I spent the most part of last week lying on the sofa trying to fight off a virus. I had picked up a flu-like virus from my husband who somehow managed to recover within a couple of days. Initially I wasn’t too put out by it. If anything I saw it as a good excuse to rest and catch up on some of my favourite TV programmes. But the virus seemed to like this chilled atmosphere too and decided to out-stay its welcome!
After three days of convalescence and not much improvement, I started to notice some fearful thoughts, wondering whether I had caught something more sinister than a winter bug. I also started to worry and procrastinate about whether or not to cancel my sessions with my clients the following day. My mood started to dip too, and some old gremlins were showing their heads. I started to get rather cross with my body for its failure to recover swiftly. I then started to feel resentful of my husband for bringing this bug to our home and not being more cautious (I had quarantined him to the guest room but it was still his fault, obviously!...). When blaming my husband didn’t work, I started to feel sorry for myself, creating a fertile ground for the negative bias of my mind to remind me (rather effortlessly) of some of my own failures and inadequacies and how lucky other people were and how obviously unlucky I was, and so on and so on and so on…
Until in a moment of clarity, I became aware of the unfolding of this inner drama and decided to cut it short by practicing a body scan. Then my voice of reason re-emerged... finally. By staying present, I started to sense how hard my body was actually working to recover, and realised that my self-pitying and blaming was only depleting it of some vital energy. So whilst I kept sneezing and coughing and aching in my meditation practice, I also decided to remember gratitude. And then something shifted.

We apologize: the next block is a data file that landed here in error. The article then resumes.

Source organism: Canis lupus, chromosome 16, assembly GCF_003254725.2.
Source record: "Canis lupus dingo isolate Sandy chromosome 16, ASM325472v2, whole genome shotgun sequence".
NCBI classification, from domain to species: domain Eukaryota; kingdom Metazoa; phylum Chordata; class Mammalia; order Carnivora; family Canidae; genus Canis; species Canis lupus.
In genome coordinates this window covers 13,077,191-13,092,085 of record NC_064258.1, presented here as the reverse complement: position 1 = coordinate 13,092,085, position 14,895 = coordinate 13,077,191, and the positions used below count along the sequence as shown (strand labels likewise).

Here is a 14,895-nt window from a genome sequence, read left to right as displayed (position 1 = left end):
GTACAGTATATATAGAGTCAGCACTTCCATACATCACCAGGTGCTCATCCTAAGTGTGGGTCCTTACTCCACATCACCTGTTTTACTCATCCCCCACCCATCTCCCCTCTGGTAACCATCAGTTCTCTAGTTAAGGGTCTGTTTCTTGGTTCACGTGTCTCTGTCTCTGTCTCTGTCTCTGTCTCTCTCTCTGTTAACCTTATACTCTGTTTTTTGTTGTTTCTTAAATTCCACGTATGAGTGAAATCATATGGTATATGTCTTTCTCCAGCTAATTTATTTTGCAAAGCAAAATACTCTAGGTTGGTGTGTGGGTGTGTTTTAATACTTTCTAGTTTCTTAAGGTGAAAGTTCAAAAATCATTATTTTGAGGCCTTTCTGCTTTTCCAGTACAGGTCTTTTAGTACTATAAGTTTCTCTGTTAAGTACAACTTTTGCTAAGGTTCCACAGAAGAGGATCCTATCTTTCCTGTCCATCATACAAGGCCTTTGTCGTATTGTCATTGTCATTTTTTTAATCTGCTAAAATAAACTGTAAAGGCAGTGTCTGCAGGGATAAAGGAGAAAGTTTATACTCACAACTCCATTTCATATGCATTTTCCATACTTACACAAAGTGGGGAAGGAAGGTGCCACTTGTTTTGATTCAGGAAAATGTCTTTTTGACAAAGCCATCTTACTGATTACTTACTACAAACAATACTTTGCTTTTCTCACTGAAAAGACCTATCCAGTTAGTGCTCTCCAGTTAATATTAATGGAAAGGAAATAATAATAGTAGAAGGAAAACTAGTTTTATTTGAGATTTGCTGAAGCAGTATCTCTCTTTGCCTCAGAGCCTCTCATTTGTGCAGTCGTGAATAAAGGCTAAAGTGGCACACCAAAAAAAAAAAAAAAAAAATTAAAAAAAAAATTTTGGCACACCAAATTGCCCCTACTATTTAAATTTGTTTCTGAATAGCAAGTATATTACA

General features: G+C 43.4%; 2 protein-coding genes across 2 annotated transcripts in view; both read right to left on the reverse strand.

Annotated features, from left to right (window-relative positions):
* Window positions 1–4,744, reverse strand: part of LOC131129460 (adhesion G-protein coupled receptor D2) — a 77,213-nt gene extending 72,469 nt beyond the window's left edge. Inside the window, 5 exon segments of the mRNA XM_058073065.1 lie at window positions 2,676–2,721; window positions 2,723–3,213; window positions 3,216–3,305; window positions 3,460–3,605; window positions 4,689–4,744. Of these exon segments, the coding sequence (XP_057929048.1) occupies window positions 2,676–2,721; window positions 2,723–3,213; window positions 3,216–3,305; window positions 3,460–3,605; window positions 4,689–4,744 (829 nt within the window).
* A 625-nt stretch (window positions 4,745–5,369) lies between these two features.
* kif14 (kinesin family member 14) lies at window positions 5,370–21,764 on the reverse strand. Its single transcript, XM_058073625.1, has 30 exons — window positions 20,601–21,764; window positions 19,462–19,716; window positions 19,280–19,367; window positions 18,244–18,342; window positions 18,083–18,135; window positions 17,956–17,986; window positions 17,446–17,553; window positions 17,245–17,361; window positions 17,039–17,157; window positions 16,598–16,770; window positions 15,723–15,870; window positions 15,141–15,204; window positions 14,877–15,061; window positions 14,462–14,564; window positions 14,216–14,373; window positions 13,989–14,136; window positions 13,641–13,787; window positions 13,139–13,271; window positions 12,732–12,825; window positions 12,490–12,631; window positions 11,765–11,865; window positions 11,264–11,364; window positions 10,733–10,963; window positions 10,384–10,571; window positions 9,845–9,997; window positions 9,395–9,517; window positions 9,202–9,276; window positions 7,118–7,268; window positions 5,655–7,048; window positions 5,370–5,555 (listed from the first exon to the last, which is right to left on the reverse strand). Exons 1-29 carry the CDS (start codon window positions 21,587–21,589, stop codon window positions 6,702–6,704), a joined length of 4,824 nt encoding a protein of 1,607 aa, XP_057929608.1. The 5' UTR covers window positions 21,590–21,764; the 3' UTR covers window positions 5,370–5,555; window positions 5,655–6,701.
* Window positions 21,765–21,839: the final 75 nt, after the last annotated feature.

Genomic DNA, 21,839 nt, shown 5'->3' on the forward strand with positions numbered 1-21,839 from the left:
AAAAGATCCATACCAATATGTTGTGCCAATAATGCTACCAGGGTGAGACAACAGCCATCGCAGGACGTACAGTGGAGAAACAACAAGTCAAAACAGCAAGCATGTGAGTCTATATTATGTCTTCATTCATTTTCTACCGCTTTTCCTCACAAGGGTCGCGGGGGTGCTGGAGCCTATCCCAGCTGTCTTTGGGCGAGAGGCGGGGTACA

I genuinely became thankful to my body for trying so hard to heal and for being a good body overall. I felt grateful for my husband’s choice to work from home an extra day to look after me. I felt thankful for being able to take some time off work to give my body time to heal; and to be able to rest in the safety and warmth of my home. I felt thankful for feeling the warmth of my little dog’s body curled up against me. I felt grateful for the cheeky text that my sister sent me to cheer me up. And I felt thankful for the good wishes that my clients sent me when I had to cancel their session. And soon I noticed a growing feeling of resilience and, dare I say it, I felt lucky.